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I have a digital camera that takes photos 24x7 and it often depending on the weather returns images with a nasty color cast. Generally blue.

enter image description here

I have been trying to find some source code or library that I can call from c# to reduce the color cast of the images.

Photoshop has a feature that works quite well on the images I tested which is:

  1. Open the image
  2. Select Image -> Adjustments -> Match Color
  3. Check the Neutralize check box

This works well, but I do not know what it is doing.

enter image description here

I am not good at the maths so was looking for ideas on existing code or libraries that I could just use.

I have been searching the web but not found anything useful - would love some help.

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It seems from the posts that ImageMagick is the only way for the .NET community to adjust images. Pity really as I would have liked to see a native c# solution to the problem. As I said it is a "digital camera" (Not a WebCam) running 24/7 - so not processing a bunch of images at the end of the day but in real time. Quite honestly I would have expected some source code solutions and not all answers refeering to ImageMagik which is a good product but not really a source code solution. – Chris Sep 23 '13 at 6:00
Understand. I added a link to some source code, but honestly haven't tested it. The examples on the site look just like your original image, though. – beroe Sep 23 '13 at 17:02
up vote 2 down vote accepted

This looks like the White Balance is set for indoors (expecting reddish light) but getting daylight (blue). GIMP has a color temperature slider that will change the cast of the pictures. Are you talking about preventing this in the future, or batch processing a bunch of existing images. Even simple cameras (but maybe not mobile phones) have controls on white balance, for future shots.

This looks like a web cam plugged into your computer? So it is probably a moving target, meaning that the WB is being re-evaluated each time it takes a pic, and you may not be able to apply the same correction to each image.

Here is an imagemagick script which can batch process color temperature on a bunch of images. I think an approach which uses the temperature would be better than one that is just normalizing levels, because what if you are shooting the sky or ocean, and it should be blue? You just want to make sure it is the right blue.

Edit: For specific C# code, you might check here. The lower-left example in the first set of color balanced images look very much like your source image. There is also white balance function in the source code of

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Tuning White Balance automatically cannot always work nice, because your algorithm will have less information as input data (no real light metering, only pixel values recorded by matrix, some of which may be clipped). So this can help when camera's setting is ridiculously wrong (like on your picture), but it cannot make WB right. You'd better buy a decent camera (there are even cheap ones that still can do good pictures)

BTW, if you want to invent a wheel, the idea is to scale color channels to make their average level equal. You can try different definitions of "average" here, and you can also try to exclude pixels with clipped values from measurement. But there is no fun in doing it again, as there are good ways to do this mentioned in @mickro's answer.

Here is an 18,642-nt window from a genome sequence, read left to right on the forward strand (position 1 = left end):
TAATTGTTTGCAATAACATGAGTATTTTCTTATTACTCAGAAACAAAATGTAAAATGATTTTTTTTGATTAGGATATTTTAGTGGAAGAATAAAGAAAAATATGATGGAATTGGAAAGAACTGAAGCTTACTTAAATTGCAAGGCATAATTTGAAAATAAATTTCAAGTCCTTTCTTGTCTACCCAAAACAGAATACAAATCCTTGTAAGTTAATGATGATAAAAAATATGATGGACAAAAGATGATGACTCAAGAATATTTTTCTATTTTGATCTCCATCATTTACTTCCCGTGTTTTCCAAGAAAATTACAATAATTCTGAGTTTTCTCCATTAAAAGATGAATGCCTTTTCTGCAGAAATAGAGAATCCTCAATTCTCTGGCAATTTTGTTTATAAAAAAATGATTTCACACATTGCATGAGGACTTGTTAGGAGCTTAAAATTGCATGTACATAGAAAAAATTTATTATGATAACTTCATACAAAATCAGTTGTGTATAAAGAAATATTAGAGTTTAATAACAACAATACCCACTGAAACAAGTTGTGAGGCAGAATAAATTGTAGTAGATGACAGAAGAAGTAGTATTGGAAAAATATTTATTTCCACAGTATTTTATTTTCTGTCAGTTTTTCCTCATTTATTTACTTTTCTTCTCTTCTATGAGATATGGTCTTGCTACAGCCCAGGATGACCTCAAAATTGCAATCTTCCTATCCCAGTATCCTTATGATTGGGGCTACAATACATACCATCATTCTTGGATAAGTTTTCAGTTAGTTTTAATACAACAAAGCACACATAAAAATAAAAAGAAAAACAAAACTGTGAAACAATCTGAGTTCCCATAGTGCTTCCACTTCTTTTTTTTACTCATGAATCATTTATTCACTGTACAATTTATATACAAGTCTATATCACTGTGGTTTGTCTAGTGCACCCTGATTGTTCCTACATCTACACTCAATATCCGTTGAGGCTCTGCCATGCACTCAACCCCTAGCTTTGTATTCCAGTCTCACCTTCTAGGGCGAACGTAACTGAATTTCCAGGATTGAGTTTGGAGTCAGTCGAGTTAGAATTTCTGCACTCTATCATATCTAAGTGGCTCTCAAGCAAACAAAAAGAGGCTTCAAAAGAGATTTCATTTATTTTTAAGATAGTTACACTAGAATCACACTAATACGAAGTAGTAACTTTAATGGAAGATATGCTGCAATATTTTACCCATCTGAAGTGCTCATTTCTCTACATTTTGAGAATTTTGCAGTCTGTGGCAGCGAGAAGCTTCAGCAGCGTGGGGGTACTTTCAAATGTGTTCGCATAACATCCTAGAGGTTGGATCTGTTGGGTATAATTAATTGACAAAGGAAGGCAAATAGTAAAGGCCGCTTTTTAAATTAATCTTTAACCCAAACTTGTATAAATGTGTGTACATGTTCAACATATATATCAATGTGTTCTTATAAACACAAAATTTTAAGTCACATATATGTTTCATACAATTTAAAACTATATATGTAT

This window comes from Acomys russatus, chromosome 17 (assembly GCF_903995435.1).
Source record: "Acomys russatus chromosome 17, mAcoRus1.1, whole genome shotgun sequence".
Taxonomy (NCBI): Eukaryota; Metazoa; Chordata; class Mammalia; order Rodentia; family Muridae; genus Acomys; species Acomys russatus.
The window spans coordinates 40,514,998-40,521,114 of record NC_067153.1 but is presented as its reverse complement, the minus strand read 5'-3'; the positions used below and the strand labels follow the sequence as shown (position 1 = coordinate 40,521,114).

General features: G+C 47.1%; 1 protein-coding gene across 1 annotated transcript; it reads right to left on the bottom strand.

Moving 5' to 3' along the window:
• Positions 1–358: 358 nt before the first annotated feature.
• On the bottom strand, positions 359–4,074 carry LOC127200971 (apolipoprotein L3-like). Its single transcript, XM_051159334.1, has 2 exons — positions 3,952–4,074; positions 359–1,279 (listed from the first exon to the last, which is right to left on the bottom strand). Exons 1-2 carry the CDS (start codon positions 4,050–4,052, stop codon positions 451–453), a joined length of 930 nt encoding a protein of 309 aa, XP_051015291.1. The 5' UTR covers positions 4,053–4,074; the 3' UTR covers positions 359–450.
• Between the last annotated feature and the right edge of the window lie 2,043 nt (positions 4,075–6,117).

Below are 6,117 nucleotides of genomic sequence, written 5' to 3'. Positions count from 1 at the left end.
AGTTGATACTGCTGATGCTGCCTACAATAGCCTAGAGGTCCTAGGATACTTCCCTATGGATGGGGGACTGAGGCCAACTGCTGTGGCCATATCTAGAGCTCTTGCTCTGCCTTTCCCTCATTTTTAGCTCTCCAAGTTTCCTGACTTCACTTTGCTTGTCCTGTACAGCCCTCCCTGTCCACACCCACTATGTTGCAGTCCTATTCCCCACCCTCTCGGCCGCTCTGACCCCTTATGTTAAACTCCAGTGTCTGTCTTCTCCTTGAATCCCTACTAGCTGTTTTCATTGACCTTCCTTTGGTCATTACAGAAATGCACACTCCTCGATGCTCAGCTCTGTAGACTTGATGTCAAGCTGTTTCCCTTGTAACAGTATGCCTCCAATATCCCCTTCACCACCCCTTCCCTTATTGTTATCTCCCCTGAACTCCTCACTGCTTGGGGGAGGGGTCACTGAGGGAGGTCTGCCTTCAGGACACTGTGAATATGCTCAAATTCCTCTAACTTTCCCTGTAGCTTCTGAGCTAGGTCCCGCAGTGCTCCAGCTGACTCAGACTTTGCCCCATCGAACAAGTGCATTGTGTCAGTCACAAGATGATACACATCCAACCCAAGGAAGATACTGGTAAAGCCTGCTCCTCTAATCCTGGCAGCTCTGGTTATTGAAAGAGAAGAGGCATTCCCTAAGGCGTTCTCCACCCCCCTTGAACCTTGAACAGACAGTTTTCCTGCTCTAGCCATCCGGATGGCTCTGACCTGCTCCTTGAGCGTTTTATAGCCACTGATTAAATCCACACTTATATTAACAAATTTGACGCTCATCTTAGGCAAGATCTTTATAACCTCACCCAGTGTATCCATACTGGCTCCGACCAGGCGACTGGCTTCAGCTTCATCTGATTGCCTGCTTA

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I guess best solution is playing with ImageMagick which gets .Net implementation.

To start there is this topic from stackoverflow

Also you should find the correct effect. Certainly good by trying around match and neutralize effects. Randomly this autocolour's script may help.

hope that help. Good luck.

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You can use OpenCV to develop an algorithm that will fit your needs. When researching to find a solution for your problem, I realized that the problem of "color balance could be solved with a lot of different way.

I choose to show you how to code a very simple algorithm that will not completely re-create the "perfect" picture that you get with photoshop but something better than the original. You can then search for these topic in openCV on google and try different approach. To code this, I have use the new OpenCV NuGet package, that you can get here. Just add the binary from openCV in your output directory (debug folder) and you are up and running!

Then here is the code:

public Form1()

    NamedWindow windowsOriginal = new NamedWindow("Original");
    NamedWindow windowsModified = new NamedWindow("Modified");

    IplImage img = OpenCV.Net.CV.LoadImage(@"D:\hZpWG.jpg", LoadImageFlags.Color);
    IplImage imgDest = equalizeIntensity(img);


IplImage equalizeIntensity(IplImage inputImage)
    if(inputImage.Channels >= 3)
        IplImage ycrcb = new IplImage(inputImage.Size, inputImage.Depth, inputImage.Channels);

        OpenCV.Net.CV.CvtColor(inputImage, ycrcb, ColorConversion.Bgr2YCrCb);

        IplImage Y = new IplImage(ycrcb.Size, IplDepth.U8, 1);
        IplImage Cr = new IplImage(ycrcb.Size, IplDepth.U8, 1);
        IplImage Cb = new IplImage(ycrcb.Size, IplDepth.U8, 1);
        OpenCV.Net.CV.Split(ycrcb, Y, Cr, Cb, null);

        OpenCV.Net.CV.EqualizeHist(Y, Y);

        IplImage result = new IplImage(inputImage.Size, IplDepth.U8, inputImage.Channels);
        OpenCV.Net.CV.Merge(Y, Cr, Cb, null, ycrcb);

        OpenCV.Net.CV.CvtColor(ycrcb, result, ColorConversion.YCrCb2Bgr);

        return result;

    return null;

I put it in a form but you can use it in a console application too.

Here is the result Original enter image description here

Hope it helps!

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